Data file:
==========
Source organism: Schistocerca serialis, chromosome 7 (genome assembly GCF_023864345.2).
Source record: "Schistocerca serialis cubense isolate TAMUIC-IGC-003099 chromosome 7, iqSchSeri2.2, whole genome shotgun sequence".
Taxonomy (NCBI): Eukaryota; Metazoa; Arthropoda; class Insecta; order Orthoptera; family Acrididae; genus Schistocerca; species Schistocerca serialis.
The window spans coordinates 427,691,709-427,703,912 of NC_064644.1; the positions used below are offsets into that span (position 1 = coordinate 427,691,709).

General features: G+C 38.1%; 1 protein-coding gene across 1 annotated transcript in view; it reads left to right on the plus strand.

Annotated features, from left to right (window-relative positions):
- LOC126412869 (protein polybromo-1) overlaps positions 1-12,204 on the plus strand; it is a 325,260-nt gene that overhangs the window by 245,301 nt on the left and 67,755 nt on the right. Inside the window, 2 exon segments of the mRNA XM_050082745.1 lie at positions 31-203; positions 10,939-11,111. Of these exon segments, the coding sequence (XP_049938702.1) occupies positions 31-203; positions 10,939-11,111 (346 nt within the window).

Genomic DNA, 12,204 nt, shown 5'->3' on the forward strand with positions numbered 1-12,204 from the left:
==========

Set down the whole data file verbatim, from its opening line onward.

Source organism: Schistocerca serialis, chromosome 7 (genome assembly GCF_023864345.2).
Source record: "Schistocerca serialis cubense isolate TAMUIC-IGC-003099 chromosome 7, iqSchSeri2.2, whole genome shotgun sequence".
Taxonomy (NCBI): Eukaryota; Metazoa; Arthropoda; class Insecta; order Orthoptera; family Acrididae; genus Schistocerca; species Schistocerca serialis.
The window spans coordinates 427,691,709-427,703,912 of NC_064644.1; the positions used below are offsets into that span (position 1 = coordinate 427,691,709).

General features: G+C 38.1%; 1 protein-coding gene across 1 annotated transcript in view; it reads left to right on the plus strand.

Annotated features, from left to right (window-relative positions):
- LOC126412869 (protein polybromo-1) overlaps positions 1-12,204 on the plus strand; it is a 325,260-nt gene that overhangs the window by 245,301 nt on the left and 67,755 nt on the right. Inside the window, 2 exon segments of the mRNA XM_050082745.1 lie at positions 31-203; positions 10,939-11,111. Of these exon segments, the coding sequence (XP_049938702.1) occupies positions 31-203; positions 10,939-11,111 (346 nt within the window).

Genomic DNA, 12,204 nt, shown 5'->3' on the forward strand with positions numbered 1-12,204 from the left: